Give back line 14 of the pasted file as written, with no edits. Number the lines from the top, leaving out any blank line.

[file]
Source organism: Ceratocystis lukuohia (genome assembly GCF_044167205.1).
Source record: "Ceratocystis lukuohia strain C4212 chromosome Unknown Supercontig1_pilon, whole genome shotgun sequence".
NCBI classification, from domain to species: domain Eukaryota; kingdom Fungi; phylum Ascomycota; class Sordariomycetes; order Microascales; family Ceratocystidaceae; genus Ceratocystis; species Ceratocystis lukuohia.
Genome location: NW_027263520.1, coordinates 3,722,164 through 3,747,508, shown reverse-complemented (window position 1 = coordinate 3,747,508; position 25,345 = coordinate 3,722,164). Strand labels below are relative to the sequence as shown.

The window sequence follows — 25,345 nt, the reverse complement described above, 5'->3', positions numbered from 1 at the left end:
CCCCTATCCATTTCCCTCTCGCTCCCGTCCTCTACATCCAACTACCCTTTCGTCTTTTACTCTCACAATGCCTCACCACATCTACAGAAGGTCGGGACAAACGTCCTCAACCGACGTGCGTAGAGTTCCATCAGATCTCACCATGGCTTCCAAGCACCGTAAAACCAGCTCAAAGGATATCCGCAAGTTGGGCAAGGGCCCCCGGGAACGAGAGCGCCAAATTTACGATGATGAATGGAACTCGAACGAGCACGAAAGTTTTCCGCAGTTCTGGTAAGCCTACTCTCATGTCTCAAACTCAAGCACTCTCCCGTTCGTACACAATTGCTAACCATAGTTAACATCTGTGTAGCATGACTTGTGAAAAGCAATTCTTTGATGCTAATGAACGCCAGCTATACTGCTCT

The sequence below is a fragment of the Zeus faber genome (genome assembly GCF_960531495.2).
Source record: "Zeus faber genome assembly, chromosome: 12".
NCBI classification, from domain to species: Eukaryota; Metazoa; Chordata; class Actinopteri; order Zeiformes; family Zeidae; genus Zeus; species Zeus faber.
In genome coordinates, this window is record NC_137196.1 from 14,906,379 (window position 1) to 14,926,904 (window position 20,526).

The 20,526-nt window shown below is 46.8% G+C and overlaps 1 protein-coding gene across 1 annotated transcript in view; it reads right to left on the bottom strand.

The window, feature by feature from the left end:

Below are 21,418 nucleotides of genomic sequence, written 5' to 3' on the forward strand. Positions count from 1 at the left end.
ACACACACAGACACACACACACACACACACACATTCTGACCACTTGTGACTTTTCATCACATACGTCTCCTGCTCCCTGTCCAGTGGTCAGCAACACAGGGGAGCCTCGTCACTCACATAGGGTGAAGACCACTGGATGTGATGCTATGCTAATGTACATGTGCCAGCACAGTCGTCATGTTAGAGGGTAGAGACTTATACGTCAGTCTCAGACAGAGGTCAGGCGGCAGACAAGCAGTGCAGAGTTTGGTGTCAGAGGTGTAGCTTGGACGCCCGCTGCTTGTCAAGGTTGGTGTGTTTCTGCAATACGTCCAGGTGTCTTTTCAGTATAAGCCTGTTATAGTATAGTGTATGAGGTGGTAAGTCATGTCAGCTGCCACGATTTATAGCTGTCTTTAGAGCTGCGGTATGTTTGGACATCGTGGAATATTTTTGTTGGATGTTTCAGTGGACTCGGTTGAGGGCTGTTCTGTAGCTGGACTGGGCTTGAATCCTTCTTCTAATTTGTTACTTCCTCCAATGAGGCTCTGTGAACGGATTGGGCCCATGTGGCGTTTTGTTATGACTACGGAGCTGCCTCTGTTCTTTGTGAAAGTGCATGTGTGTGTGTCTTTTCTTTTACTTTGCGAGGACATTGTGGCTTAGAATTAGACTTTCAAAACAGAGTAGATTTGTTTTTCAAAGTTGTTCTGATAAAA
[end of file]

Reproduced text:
ACACACACAGACACACACACACACACACACACATTCTGACCACTTGTGACTTTTCATCACATACGTCTCCTGCTCCCTGTCCAGTGGTCAGCAACACAGGGGAGCCTCGTCACTCACATAGGGTGAAGACCACTGGATGTGATGCTATGCTAATGTACATGTGCCAGCACAGTCGTCATGTTAGAGGGTAGAGACTTATACGTCAGTCTCAGACAGAGGTCAGGCGGCAGACAAGCAGTGCAGAGTTTGGTGTCAGAGGTGTAGCTTGGACGCCCGCTGCTTGTCAAGGTTGGTGTGTTTCTGCAATACGTCCAGGTGTCTTTTCAGTATAAGCCTGTTATAGTATAGTGTATGAGGTGGTAAGTCATGTCAGCTGCCACGATTTATAGCTGTCTTTAGAGCTGCGGTATGTTTGGACATCGTGGAATATTTTTGTTGGATGTTTCAGTGGACTCGGTTGAGGGCTGTTCTGTAGCTGGACTGGGCTTGAATCCTTCTTCTAATTTGTTACTTCCTCCAATGAGGCTCTGTGAACGGATTGGGCCCATGTGGCGTTTTGTTATGACTACGGAGCTGCCTCTGTTCTTTGTGAAAGTGCATGTGTGTGTGTCTTTTCTTTTACTTTGCGAGGACATTGTGGCTTAGAATTAGACTTTCAAAACAGAGTAGATTTGTTTTTCAAAGTTGTTCTGATAAAA